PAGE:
“You can’t blame it on YouTube. That’s total bullshit,” Joe said. “I’ll tell you why the Stroudsburg scene died: it was Rich Berkowitz. Because he decided he wanted to be the kingpin of Stroudsburg; he decided he wanted the sole source of entertainment income in Stroudsburg. He went through the whole process to make the Sherman a non-profit, which is a joke. He literally single-handedly destroyed the scene. He choked the fucking life out of it; He got the Penn Monster Factory shut down.”

The Penn Monster Factory was another venue in East Stroudsburg. It was north on Route 209, getting closer to Marshall’s Creek.

There was a fair amount of shows at that place around 2006-2008. By that time, the Penn Monster Factory was the only real competition for the Sherman Theater involving bands within the scene.

“At the end of the day what kind of catches Rich Berkowitz red-handed with his bullshit was he saw that the Penn Monster Factory drew away all the hardcore and punk kids from his spot,” Robby said.

“There was a show going on there, and he just showed up. It was like some hardcore show, let’s say, I don’t know, whoever was playing. He just showed up, and nobody knew why he was there. He was just kind of acting suspiciously. The Visconti’s and their dad [the family that owned the Penn Monster Factory] were kind of just like ‘what the fuck is he doing here?’ He was there to snoop. At the end of the day, he was looking for something to catch them on, you know, couple guys drinking beer in the parking lot, and he popped the place on that and got it shut down.”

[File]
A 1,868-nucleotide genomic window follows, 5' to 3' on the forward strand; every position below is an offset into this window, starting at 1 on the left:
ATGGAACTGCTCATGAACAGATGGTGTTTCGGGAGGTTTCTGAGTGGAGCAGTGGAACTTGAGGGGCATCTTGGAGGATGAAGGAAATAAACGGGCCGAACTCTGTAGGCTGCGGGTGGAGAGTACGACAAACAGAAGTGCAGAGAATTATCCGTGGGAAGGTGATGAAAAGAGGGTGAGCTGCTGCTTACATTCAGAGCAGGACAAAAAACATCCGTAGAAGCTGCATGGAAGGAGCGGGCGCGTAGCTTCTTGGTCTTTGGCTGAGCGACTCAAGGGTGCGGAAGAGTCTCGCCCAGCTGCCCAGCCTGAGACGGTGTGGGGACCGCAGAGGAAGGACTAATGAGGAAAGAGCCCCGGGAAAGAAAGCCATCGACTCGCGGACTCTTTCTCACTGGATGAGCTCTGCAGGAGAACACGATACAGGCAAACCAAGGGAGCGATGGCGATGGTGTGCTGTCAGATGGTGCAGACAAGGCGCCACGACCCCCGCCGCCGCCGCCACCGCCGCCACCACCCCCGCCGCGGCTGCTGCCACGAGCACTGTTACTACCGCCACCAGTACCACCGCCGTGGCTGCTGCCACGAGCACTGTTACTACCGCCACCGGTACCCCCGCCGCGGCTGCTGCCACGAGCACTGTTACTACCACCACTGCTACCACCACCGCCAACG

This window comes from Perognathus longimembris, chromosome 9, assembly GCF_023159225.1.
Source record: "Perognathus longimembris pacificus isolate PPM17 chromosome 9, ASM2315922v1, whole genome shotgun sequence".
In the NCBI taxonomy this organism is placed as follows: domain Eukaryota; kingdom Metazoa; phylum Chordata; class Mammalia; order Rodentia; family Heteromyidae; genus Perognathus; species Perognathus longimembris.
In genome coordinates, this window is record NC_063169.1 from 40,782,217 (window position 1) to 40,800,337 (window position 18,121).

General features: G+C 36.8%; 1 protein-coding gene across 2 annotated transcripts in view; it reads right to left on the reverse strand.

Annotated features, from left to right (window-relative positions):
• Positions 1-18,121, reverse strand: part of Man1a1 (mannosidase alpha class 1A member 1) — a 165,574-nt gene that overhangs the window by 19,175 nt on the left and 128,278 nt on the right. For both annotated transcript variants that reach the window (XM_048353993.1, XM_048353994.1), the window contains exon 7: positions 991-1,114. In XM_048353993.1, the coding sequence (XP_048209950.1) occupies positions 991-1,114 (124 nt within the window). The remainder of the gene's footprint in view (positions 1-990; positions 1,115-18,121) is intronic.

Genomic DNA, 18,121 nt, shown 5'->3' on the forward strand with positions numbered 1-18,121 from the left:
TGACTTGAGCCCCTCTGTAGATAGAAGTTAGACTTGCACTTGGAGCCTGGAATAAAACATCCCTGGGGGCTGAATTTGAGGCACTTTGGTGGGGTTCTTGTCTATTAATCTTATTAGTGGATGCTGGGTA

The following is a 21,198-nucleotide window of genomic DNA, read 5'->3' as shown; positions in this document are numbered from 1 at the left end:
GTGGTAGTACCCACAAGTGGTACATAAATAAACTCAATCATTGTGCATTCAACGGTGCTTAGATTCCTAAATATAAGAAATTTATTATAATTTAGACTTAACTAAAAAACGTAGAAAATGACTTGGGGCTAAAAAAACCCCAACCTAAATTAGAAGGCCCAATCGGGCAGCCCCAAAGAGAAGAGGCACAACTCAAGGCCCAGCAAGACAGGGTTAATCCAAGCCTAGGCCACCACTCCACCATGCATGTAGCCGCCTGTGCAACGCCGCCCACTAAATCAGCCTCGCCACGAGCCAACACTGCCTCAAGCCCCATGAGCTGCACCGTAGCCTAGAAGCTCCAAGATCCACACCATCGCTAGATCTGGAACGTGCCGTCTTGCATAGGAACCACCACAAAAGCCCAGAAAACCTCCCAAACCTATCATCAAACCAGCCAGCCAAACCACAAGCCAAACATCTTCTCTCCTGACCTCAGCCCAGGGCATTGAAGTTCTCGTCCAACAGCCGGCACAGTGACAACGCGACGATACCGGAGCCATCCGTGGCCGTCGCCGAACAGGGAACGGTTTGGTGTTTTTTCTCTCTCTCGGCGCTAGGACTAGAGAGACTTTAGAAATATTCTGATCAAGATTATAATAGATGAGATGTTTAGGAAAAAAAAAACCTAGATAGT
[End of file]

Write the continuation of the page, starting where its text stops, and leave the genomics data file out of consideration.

Dylan agreed with the Vena’s on their views of Rich Berkowitz, but he thought a lack of participation was a contributing factor to the scene’s demise, as well.

“I also think there was an absolute lack of D.I.Y.,” Dylan said. He mentioned how there isn’t even a major venue in the Lehigh Valley, but kids still show up and pack places from wall to wall when there is a show.

He went to a show the night before I interviewed him and said that it was refreshing to see so many kids excited to see live music.

Dylan also doesn’t see how there could be a crossover between national venues and small punk spaces.

“The kids that are going to shows at TLA [a big venue in Philadelphia] or any of those other bigger venues, aren’t really giving a shit about D.I.Y shows in some punk house in West Philly. There’s no reason why the two can’t both exist because there is such little crossover,” Dylan said.

“Why can’t that happen in Stroudsburg?” Joe asked.

The Vena’s talked about how even after the scene died, so many people still had a desire for live shows: “When they had a show at the Delaware Water Gap house [a local house show spot], that got busted by the cops, Robby said everybody and their mothers were there, and that was a few years after everything kind of collapsed in on its self,” Joe said.

They said it got busted by the cops because so many people left their cars at the park & ride, the tourist spot where people can be driven around on a boat while on the river. 

So much rides on this idea that the Vena’s and Dylan have, that one man could be the sole reason for the collapse of the scene.

Is this the total and absolute truth? Is it perhaps more complex than painting a venue owner as someone who is malevolent and unjust?

I drove from Bethlehem on that rainy February day conflicted. I didn’t want to think about growing up in the music scene this way, that one person was responsible for its downfall, and that a time that feels so far back in my life is now gone because of reasons I may never truly know.

I now knew that I couldn’t get the full story by just talking to musicians close to me. I had to talk to Rich Berkowitz and see what he had to say about the matter.

Check back next week for part four.

Email Levi at:

lmj7748@live.esu.edu